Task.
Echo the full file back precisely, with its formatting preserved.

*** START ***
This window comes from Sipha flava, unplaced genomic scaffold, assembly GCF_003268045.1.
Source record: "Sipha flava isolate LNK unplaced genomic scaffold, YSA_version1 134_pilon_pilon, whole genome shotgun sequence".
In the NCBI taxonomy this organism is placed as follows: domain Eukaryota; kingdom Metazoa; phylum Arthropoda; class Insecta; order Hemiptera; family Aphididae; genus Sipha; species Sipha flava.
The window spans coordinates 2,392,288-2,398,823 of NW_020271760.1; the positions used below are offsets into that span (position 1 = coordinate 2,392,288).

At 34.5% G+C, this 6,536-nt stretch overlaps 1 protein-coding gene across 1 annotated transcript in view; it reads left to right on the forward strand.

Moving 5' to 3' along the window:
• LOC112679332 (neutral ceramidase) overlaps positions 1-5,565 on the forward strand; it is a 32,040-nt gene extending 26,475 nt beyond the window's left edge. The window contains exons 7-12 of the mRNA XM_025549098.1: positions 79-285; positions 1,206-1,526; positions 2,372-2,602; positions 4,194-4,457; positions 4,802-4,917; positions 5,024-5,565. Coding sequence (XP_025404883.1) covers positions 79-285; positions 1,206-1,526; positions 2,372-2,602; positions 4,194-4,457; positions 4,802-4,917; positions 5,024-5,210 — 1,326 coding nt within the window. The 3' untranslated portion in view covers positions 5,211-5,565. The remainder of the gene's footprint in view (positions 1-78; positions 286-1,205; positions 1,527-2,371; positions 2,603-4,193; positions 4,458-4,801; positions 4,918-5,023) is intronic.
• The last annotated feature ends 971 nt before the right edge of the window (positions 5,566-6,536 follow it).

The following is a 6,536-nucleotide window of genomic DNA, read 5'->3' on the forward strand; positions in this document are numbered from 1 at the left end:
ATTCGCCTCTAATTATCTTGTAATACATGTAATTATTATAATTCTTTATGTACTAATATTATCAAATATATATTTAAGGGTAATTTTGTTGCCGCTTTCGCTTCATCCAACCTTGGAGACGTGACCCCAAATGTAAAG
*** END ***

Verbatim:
This window comes from Sipha flava, unplaced genomic scaffold, assembly GCF_003268045.1.
Source record: "Sipha flava isolate LNK unplaced genomic scaffold, YSA_version1 134_pilon_pilon, whole genome shotgun sequence".
In the NCBI taxonomy this organism is placed as follows: domain Eukaryota; kingdom Metazoa; phylum Arthropoda; class Insecta; order Hemiptera; family Aphididae; genus Sipha; species Sipha flava.
The window spans coordinates 2,392,288-2,398,823 of NW_020271760.1; the positions used below are offsets into that span (position 1 = coordinate 2,392,288).

At 34.5% G+C, this 6,536-nt stretch overlaps 1 protein-coding gene across 1 annotated transcript in view; it reads left to right on the forward strand.

Moving 5' to 3' along the window:
• LOC112679332 (neutral ceramidase) overlaps positions 1-5,565 on the forward strand; it is a 32,040-nt gene extending 26,475 nt beyond the window's left edge. The window contains exons 7-12 of the mRNA XM_025549098.1: positions 79-285; positions 1,206-1,526; positions 2,372-2,602; positions 4,194-4,457; positions 4,802-4,917; positions 5,024-5,565. Coding sequence (XP_025404883.1) covers positions 79-285; positions 1,206-1,526; positions 2,372-2,602; positions 4,194-4,457; positions 4,802-4,917; positions 5,024-5,210 — 1,326 coding nt within the window. The 3' untranslated portion in view covers positions 5,211-5,565. The remainder of the gene's footprint in view (positions 1-78; positions 286-1,205; positions 1,527-2,371; positions 2,603-4,193; positions 4,458-4,801; positions 4,918-5,023) is intronic.
• The last annotated feature ends 971 nt before the right edge of the window (positions 5,566-6,536 follow it).

The following is a 6,536-nucleotide window of genomic DNA, read 5'->3' on the forward strand; positions in this document are numbered from 1 at the left end:
ATTCGCCTCTAATTATCTTGTAATACATGTAATTATTATAATTCTTTATGTACTAATATTATCAAATATATATTTAAGGGTAATTTTGTTGCCGCTTTCGCTTCATCCAACCTTGGAGACGTGACCCCAAATGTAAAG